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Environmental fate & pathways

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Description of key information

Based on its physical and chemical properties, the Level III fugacity model has been used to predict the environmental partitioning for methyl eugenol, with consideration of the half-lives in air (estimated as 5 hours, HSDB 1983-2009), water (measured as 8 days, CHRIP c2008), soil (8 days estimated as the same as half-life in water), and sediments (32 days estimated as four times the half-life in water). The results from the modelling suggest that methyl eugenol is expected to mainly reside in the environmental compartment to which it is released.

Environmental Persistence

Both empirical and modelled data is available to determine the environmental persistence and bioaccumulation potential of the substance. In the atmosphere, methyl eugenol is not expected to undergo photolysis due to the lack of absorption in the environmental UV spectrum (>298 nm) (Meylan and Howard 1993). If released to air, the substance will degrade by reaction with photochemically-produced hydroxyl radicals. The half-life for this reaction in air is estimated to be 5 hours (HSDB 1983-2009).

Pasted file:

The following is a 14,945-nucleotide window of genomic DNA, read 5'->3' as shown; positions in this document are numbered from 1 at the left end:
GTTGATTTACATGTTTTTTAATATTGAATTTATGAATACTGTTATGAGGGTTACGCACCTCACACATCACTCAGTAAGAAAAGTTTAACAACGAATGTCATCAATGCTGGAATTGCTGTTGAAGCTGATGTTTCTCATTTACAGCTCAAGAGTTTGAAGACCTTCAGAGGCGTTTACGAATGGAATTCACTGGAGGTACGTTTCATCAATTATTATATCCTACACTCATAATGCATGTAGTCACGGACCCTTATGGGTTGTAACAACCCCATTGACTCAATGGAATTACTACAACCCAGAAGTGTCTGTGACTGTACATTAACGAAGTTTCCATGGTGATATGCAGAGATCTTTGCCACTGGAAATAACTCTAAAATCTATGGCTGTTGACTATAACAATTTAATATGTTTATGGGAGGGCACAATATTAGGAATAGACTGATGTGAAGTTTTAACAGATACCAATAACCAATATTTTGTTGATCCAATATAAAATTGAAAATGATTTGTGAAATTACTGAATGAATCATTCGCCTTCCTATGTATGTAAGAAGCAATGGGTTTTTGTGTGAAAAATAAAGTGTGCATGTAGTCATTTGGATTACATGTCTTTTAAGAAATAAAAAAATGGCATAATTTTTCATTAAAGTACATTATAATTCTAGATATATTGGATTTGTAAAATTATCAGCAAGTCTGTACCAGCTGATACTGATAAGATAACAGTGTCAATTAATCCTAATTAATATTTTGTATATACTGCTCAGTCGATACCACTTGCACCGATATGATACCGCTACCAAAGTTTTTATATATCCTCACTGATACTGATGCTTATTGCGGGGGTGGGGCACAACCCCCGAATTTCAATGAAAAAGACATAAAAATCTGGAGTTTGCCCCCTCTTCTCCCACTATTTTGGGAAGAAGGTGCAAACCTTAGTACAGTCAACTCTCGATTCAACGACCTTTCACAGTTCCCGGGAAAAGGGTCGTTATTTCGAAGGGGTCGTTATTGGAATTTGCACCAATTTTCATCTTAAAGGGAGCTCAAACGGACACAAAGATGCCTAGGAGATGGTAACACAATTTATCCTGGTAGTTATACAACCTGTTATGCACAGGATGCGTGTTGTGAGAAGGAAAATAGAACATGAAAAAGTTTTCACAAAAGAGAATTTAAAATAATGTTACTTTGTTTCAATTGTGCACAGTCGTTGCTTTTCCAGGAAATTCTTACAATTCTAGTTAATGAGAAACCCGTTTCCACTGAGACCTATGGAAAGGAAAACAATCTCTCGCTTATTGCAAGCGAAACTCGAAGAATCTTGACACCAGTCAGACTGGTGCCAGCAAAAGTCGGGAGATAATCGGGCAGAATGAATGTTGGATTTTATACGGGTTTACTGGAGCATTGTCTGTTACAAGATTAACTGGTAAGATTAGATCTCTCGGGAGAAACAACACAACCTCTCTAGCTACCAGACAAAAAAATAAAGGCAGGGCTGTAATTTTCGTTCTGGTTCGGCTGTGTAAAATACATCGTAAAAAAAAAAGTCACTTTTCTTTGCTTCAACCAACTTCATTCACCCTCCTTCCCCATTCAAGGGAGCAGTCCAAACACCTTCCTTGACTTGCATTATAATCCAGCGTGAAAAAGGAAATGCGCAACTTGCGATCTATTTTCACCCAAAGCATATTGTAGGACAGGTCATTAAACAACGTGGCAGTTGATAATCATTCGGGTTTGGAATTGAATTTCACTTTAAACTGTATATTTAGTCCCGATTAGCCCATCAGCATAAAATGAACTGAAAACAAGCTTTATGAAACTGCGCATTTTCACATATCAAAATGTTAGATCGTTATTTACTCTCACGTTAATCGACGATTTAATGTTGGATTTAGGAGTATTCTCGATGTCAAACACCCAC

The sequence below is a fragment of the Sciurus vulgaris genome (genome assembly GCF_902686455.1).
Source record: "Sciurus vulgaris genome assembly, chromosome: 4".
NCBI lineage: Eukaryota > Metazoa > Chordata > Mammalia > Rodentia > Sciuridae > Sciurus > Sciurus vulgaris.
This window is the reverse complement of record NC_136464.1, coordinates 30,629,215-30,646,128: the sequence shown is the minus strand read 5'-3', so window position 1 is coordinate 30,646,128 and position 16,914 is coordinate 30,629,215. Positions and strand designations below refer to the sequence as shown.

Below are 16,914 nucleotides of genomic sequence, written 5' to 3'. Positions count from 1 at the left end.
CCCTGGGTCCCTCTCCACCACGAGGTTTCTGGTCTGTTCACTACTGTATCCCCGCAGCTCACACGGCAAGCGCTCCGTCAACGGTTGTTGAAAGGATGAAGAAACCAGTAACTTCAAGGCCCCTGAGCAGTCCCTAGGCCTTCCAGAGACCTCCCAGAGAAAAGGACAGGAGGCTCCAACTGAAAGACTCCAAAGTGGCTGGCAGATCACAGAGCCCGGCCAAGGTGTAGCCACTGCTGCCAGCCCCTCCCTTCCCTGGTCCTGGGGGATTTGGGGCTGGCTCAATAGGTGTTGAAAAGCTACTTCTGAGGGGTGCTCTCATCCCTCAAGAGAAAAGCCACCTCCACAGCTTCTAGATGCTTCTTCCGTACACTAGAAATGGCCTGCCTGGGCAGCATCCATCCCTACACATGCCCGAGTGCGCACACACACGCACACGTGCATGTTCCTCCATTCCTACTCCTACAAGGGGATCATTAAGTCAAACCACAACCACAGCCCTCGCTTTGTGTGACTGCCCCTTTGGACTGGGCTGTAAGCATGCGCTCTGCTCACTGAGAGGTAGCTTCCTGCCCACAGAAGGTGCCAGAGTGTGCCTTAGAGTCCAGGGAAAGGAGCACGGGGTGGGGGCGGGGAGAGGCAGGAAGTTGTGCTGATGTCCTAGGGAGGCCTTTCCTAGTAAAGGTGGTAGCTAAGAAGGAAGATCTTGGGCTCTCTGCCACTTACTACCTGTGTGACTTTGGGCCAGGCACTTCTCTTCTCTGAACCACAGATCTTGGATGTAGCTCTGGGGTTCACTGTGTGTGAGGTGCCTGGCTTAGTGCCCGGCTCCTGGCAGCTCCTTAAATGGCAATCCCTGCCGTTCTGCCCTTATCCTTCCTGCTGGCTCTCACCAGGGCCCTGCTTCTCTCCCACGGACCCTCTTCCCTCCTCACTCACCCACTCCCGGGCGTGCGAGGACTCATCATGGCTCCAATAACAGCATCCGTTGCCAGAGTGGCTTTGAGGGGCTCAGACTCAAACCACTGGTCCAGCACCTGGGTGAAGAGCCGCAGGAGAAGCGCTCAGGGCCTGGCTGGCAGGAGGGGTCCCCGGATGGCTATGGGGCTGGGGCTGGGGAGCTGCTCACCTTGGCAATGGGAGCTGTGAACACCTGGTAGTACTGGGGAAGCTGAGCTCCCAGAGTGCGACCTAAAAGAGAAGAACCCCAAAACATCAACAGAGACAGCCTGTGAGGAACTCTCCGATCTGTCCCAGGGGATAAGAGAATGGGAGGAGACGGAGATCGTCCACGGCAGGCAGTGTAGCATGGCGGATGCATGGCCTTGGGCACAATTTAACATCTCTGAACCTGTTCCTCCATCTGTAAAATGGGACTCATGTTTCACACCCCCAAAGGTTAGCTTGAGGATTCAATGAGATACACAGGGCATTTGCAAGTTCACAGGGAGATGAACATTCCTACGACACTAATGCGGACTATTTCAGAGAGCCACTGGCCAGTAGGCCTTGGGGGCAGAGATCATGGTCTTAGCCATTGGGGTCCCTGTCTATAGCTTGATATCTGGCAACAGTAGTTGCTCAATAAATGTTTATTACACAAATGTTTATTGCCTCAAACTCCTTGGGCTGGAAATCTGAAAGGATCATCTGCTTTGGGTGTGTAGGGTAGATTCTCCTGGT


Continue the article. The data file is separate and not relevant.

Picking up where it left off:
In water, methyl eugenol is not expected to undergo hydrolysis in the environment due to the lack of hydrolysable functional groups.

The test data from the biodegradation study show that there is approximately 92.11% ultimate biodegradation over 28 days and passing the 10 -day window for ready biodegradability with over 60% degradation in 10 days, using a domestic sewage inoculum in a ready-biodegradation test for methyl eugenol. Furthermore the empirical data from a biodegradation study (HSDB 1983-2009) show that there is approximately 90% ultimate biodegradation over 28 days using an activated sludge inoculum. The rapid degradation observed in the test can be translated into a half-life of approximately 8 days in water, assuming first order degradation kinetics. The substance is therefore not expected to persist in water. Shaver and Bull (1980) identified a dissipation half-life of 34 hours in water and 16 hours in soil. Although they did not determine a mechanism for the dissipation, they speculated that the losses were mostly a result of evaporation.

The Danish QSAR database was used to support the empirical biodegradation results, which show ready biodegradability. According to the report from the Danish QSAR database the Biowin 5 and Biowin 6 models both have am estimated value of over 0.5, which means that the prediction is in line with the biodegradability values.

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